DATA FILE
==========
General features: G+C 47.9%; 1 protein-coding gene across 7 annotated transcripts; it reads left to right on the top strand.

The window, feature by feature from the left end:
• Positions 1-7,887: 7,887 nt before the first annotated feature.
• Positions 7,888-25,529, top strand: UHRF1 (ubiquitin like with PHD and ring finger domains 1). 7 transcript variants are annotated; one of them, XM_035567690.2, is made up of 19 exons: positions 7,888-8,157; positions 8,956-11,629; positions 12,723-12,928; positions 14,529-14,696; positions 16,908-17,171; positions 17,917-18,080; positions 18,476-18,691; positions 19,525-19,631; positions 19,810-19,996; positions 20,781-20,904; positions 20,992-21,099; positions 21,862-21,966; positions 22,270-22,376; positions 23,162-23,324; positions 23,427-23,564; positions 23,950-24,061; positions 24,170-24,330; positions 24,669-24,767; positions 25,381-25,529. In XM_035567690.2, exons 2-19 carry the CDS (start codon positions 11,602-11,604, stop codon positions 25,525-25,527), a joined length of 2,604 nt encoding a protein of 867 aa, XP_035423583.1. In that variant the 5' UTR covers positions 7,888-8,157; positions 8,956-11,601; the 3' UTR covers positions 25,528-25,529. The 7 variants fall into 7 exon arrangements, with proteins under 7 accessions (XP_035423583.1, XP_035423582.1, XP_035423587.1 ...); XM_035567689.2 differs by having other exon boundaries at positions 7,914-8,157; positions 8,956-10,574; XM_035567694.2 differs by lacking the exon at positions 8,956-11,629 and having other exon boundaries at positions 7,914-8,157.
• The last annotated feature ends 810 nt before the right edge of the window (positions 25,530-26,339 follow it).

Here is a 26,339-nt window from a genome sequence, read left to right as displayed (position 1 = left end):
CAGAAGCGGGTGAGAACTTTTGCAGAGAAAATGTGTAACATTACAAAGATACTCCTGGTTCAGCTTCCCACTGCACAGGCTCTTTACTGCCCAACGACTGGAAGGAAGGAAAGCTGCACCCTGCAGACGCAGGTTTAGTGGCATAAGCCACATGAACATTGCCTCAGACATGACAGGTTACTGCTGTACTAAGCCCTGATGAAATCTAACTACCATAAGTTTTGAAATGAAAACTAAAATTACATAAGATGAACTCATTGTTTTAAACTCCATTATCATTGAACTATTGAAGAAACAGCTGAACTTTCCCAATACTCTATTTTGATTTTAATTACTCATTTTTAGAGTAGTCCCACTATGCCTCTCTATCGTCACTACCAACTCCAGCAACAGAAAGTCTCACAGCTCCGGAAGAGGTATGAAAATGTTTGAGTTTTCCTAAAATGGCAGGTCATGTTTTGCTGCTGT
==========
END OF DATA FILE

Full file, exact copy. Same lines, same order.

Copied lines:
General features: G+C 47.9%; 1 protein-coding gene across 7 annotated transcripts; it reads left to right on the top strand.

The window, feature by feature from the left end:
• Positions 1-7,887: 7,887 nt before the first annotated feature.
• Positions 7,888-25,529, top strand: UHRF1 (ubiquitin like with PHD and ring finger domains 1). 7 transcript variants are annotated; one of them, XM_035567690.2, is made up of 19 exons: positions 7,888-8,157; positions 8,956-11,629; positions 12,723-12,928; positions 14,529-14,696; positions 16,908-17,171; positions 17,917-18,080; positions 18,476-18,691; positions 19,525-19,631; positions 19,810-19,996; positions 20,781-20,904; positions 20,992-21,099; positions 21,862-21,966; positions 22,270-22,376; positions 23,162-23,324; positions 23,427-23,564; positions 23,950-24,061; positions 24,170-24,330; positions 24,669-24,767; positions 25,381-25,529. In XM_035567690.2, exons 2-19 carry the CDS (start codon positions 11,602-11,604, stop codon positions 25,525-25,527), a joined length of 2,604 nt encoding a protein of 867 aa, XP_035423583.1. In that variant the 5' UTR covers positions 7,888-8,157; positions 8,956-11,601; the 3' UTR covers positions 25,528-25,529. The 7 variants fall into 7 exon arrangements, with proteins under 7 accessions (XP_035423583.1, XP_035423582.1, XP_035423587.1 ...); XM_035567689.2 differs by having other exon boundaries at positions 7,914-8,157; positions 8,956-10,574; XM_035567694.2 differs by lacking the exon at positions 8,956-11,629 and having other exon boundaries at positions 7,914-8,157.
• The last annotated feature ends 810 nt before the right edge of the window (positions 25,530-26,339 follow it).

Here is a 26,339-nt window from a genome sequence, read left to right as displayed (position 1 = left end):
CAGAAGCGGGTGAGAACTTTTGCAGAGAAAATGTGTAACATTACAAAGATACTCCTGGTTCAGCTTCCCACTGCACAGGCTCTTTACTGCCCAACGACTGGAAGGAAGGAAAGCTGCACCCTGCAGACGCAGGTTTAGTGGCATAAGCCACATGAACATTGCCTCAGACATGACAGGTTACTGCTGTACTAAGCCCTGATGAAATCTAACTACCATAAGTTTTGAAATGAAAACTAAAATTACATAAGATGAACTCATTGTTTTAAACTCCATTATCATTGAACTATTGAAGAAACAGCTGAACTTTCCCAATACTCTATTTTGATTTTAATTACTCATTTTTAGAGTAGTCCCACTATGCCTCTCTATCGTCACTACCAACTCCAGCAACAGAAAGTCTCACAGCTCCGGAAGAGGTATGAAAATGTTTGAGTTTTCCTAAAATGGCAGGTCATGTTTTGCTGCTGT